Further, Sally also had a bit of a problem selling all of the furniture in her house. At one point, she had an inflatable mattress in the living room as her only piece of furniture. The last person asked for a lower price and Sally refused. Finally, since this is an island and there is no place else to go, the customer returned to Sally and paid her price. Sally is a tough negotiator and should go into real estate, except I doubt she wants to work that hard. I don’t blame her.

Then one day, as luck would have it, Sally and I were hanging out on my lanai when she received a text from the artist. The artist, husband and another male friend were at Sally’s house. They had brought the table. OMG. We immediately dashed down the street to discover the artist had let herself into Sally’s house by going through an unlocked back door and had already set up the table in Sally’s dining room. Which was kinda weird. Who walks into somebody else’s house? Not pono.

Those are the logs found inside the ohi’a tree, said the artist, about 30 million times, pointing to the new table legs. She explained the ohi’a trees are hollow except for these logs in the interior. We had no idea what she was talking about, and there was a language barrier as well. She claimed the wood was ancient, “at least 50 years” old.

The following day, Sally seemed very unhappy with her table. While it is true she did buy the table before the chairs, by now she had purchased two dining room chairs covered in a beautiful soft blue suede material. The first problem Sally noticed was the creatively shaped table legs had been replaced with four pillars that looked exactly like telephone poles. Maybe they are telephone poles. Big vertical cracks, and stained in a color that resembles shit. Of course, I did not share my assessment nor add fuel to the fire because Sally managed to do enough for the two of us.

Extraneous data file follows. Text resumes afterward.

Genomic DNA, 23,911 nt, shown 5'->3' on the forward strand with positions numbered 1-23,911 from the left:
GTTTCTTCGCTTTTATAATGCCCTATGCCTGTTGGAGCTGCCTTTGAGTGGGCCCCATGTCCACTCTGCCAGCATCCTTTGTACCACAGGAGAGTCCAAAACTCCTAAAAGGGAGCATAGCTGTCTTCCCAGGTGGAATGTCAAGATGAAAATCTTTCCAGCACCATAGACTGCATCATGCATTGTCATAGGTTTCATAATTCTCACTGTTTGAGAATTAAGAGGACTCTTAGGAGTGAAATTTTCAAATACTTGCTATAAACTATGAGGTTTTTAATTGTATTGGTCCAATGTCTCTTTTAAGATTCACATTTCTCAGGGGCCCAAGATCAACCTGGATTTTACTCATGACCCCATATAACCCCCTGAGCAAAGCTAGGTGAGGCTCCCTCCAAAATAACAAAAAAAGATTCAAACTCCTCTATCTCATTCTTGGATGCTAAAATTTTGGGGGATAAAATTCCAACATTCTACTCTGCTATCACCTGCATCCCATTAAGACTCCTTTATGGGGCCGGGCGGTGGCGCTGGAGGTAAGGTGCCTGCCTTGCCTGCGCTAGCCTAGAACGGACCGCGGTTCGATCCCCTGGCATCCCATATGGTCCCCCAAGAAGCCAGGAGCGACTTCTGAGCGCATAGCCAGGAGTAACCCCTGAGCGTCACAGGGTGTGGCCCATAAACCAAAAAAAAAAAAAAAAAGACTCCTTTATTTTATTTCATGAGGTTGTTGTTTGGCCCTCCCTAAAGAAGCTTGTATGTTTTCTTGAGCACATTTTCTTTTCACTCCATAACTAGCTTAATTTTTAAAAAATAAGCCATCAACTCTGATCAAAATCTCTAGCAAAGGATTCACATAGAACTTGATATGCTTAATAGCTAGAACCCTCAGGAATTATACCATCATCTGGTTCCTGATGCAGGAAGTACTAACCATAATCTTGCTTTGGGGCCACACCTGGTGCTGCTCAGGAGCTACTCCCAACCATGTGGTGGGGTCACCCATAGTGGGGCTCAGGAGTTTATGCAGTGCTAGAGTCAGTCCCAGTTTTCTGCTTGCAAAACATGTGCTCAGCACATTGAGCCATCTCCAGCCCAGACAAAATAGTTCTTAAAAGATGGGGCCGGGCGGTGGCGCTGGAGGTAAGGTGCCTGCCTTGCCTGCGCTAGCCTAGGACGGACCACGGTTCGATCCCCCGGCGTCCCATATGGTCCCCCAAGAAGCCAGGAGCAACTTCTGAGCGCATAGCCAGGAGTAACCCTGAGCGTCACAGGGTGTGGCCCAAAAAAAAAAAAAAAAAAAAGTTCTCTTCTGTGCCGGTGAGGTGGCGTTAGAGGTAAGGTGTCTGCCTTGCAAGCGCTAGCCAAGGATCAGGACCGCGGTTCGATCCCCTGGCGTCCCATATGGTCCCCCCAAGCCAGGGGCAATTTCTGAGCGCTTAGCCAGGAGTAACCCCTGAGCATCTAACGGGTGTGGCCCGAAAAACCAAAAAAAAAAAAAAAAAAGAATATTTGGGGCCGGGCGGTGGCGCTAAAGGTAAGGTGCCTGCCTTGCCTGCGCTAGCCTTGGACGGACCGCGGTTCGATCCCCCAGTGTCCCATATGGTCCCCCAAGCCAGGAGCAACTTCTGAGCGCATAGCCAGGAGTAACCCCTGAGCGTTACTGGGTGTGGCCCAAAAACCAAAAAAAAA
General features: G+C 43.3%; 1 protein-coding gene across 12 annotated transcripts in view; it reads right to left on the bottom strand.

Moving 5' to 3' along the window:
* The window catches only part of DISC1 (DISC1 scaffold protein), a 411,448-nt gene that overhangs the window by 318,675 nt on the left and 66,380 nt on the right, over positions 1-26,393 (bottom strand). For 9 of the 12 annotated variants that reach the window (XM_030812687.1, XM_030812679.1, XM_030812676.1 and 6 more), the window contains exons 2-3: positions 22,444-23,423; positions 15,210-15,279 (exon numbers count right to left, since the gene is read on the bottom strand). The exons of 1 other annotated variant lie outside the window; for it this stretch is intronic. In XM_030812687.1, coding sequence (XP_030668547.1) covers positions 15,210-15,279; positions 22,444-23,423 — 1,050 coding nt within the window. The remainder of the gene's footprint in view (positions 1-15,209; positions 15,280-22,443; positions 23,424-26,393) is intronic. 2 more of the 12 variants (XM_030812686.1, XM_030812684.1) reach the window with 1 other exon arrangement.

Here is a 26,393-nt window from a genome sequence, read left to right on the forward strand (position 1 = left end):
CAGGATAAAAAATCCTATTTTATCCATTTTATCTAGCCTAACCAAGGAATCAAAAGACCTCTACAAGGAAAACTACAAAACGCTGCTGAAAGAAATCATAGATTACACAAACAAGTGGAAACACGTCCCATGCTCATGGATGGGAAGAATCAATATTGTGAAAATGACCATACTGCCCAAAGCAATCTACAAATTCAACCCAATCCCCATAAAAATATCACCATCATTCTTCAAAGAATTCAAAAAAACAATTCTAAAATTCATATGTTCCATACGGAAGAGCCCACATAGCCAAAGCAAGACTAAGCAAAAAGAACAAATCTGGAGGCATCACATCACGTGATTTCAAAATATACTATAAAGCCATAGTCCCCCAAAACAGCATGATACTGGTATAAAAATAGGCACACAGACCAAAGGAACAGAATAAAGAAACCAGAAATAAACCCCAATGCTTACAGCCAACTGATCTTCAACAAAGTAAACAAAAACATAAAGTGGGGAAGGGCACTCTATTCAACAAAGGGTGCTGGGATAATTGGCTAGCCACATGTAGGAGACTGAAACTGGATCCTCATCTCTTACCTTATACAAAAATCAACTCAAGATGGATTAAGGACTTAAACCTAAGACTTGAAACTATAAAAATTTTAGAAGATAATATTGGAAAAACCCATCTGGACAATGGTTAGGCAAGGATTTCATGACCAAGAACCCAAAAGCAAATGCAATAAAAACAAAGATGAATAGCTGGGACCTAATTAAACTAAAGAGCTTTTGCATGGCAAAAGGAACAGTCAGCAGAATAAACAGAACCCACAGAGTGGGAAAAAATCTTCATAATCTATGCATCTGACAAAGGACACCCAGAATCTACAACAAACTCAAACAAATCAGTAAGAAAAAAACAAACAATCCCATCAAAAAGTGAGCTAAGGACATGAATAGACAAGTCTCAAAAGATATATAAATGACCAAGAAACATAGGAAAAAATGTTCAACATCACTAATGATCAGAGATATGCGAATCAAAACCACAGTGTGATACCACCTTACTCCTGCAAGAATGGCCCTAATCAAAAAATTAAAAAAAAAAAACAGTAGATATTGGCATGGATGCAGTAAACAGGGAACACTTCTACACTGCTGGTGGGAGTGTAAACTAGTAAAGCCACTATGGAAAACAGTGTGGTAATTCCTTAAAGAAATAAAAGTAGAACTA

Which brings us to the questions. Do you send the table back once again to ask for yet another set of new legs and take the chances of waiting another 6 months? Do you ask for your money back and return the table to get that dining set you truly love? Throw it out? Sell it on the open market?

This table was a love affair at first blush, apparently. I could see why Sally loved the table so much. However, when she tried to push her new dining room chairs under the table edge, she discovered the “apron” around the table prevented her. Not only would the chairs not slide under it, she obviously could not guide her knees under the table, either.

Rendering its purpose as a dining room table useless.

Meekly, I offered a viable solution: after removing the apron and legs, she could hang the table top on the wall, above her television. It is a beautiful piece of art all by itself.

I leave you to draw your own life lessons from this story.

Photo: Hemingway’s dining room in Cuba, by Elizabeth Weintraub

Elizabeth Weintraub